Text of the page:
Islamic Finance sector has Compound annual growth rate of 6%.
Islamic Finance sector has Compound annual growth rate of 6%.
Reuters Islamic Finance Development Report 2018

But the differences between the Islamic financial sector and other economic sectors were that it operated within the limits of Islamic Sharia ethics.

These limitations included not utilising fixed-interest banking, not investing in companies that relied heavily on debts, and not investing in non-Sharia compliant industries, including cigarettes, alcohol, weapons, sexual content, and gambling.

Mr Yassine points to the Woolworths supermarket chain which owns a 75 per cent stake in ALH, which is Australia's largest operator of poker machines.

"A very significant proportion of [Woolworths'] income comes from three areas that we won’t have an investment in.”

A general view of a Woolworths store

Many Australian companies relied on loans from banks for their operations, in turn detracting Islamic finance industry investment.

Mr Yassine believes that investments by funds should not be limited by geography.

“They don’t need to have home-bias. And Australia is less than 2 per cent of the world investment universe.”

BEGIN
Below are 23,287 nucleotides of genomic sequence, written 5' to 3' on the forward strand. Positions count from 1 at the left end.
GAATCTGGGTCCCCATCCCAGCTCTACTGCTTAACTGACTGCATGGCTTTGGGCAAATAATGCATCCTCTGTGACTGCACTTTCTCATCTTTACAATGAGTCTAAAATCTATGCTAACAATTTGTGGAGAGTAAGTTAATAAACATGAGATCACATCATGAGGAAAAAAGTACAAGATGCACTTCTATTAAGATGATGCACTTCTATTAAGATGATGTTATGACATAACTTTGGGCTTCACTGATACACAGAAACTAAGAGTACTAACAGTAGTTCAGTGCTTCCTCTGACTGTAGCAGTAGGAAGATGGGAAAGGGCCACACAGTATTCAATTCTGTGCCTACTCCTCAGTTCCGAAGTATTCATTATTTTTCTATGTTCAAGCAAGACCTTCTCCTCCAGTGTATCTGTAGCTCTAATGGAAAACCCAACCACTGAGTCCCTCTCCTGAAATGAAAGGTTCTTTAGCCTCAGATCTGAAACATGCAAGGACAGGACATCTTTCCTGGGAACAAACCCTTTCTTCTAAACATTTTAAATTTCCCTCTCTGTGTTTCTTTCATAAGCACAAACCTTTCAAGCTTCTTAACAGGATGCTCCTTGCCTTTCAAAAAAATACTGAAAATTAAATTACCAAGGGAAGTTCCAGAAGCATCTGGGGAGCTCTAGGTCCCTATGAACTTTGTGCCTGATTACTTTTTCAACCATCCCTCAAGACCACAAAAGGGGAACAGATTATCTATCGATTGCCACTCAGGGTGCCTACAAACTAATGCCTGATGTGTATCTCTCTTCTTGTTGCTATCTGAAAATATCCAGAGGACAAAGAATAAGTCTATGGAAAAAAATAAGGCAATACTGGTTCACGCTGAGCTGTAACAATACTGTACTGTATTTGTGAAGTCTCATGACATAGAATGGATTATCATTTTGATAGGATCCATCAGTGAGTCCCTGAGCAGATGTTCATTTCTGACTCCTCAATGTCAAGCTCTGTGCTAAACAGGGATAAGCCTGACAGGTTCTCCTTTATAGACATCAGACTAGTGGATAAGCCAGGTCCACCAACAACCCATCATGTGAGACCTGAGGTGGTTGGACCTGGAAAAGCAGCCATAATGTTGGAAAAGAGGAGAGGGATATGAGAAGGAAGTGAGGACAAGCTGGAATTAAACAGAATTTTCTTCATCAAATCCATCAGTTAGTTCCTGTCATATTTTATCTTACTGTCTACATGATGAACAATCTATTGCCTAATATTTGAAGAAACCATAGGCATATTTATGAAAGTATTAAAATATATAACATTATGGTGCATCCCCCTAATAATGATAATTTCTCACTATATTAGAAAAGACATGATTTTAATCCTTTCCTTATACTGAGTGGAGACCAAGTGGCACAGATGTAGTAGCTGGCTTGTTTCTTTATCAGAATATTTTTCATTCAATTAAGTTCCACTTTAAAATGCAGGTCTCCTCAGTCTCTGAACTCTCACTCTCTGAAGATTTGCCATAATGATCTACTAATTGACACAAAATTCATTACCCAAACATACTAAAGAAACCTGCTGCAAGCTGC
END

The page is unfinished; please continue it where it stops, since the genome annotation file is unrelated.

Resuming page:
The Hejaz fund invests in companies such as A2 milk and Rio Tinto Minerals.

AAP
AAP

The Crescent Wealth pension fund invests in the health and infrastructure sectors.

Outside Australia, Crescent invests in real estate, retail, and infrastructure in Canada, the US and Europe.

By law, pension funds are required to publish their performance data every year.

The Crescent or Hejaz did not appear on the top-10 funds in Australia, but both were planning for the future.

Mr Dhedhy said Hejaz was preparing to launch the takaful system, the Islamic version of insurance, in 2020, while Crescent has begun taking formal steps to launch an Islamic bank in Australia in 2023.